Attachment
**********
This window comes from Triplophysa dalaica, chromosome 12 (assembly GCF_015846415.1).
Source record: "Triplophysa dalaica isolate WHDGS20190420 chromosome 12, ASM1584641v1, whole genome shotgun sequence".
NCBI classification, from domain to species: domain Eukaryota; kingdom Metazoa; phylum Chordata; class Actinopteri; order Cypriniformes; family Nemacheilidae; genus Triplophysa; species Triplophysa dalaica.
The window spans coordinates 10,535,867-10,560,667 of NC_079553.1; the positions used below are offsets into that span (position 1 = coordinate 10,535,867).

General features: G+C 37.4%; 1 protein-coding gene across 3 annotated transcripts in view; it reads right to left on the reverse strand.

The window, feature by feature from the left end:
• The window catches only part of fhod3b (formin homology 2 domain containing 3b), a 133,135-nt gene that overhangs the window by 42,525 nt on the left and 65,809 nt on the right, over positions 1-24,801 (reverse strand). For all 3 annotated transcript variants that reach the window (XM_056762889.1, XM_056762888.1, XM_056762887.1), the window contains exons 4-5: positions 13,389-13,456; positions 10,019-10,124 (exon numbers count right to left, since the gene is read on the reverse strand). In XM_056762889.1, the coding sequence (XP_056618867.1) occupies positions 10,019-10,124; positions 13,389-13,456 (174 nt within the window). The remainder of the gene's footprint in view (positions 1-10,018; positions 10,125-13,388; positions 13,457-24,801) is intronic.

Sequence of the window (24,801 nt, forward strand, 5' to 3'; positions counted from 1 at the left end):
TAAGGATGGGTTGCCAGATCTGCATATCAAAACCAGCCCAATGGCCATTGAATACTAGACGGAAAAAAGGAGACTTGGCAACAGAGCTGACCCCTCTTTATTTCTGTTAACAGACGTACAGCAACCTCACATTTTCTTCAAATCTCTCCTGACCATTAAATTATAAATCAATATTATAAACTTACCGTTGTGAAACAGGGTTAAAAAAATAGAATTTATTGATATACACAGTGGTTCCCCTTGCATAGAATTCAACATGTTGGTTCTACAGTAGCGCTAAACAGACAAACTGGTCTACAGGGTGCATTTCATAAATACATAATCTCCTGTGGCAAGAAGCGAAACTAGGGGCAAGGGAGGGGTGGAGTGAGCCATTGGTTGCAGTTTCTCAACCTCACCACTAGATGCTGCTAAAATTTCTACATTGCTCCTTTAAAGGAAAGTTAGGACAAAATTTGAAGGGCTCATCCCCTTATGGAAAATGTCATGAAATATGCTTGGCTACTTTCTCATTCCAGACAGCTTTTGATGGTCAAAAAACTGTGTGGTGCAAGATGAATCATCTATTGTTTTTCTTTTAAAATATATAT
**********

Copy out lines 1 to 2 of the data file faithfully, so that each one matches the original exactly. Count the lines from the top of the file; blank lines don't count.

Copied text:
This window comes from Triplophysa dalaica, chromosome 12 (assembly GCF_015846415.1).
Source record: "Triplophysa dalaica isolate WHDGS20190420 chromosome 12, ASM1584641v1, whole genome shotgun sequence".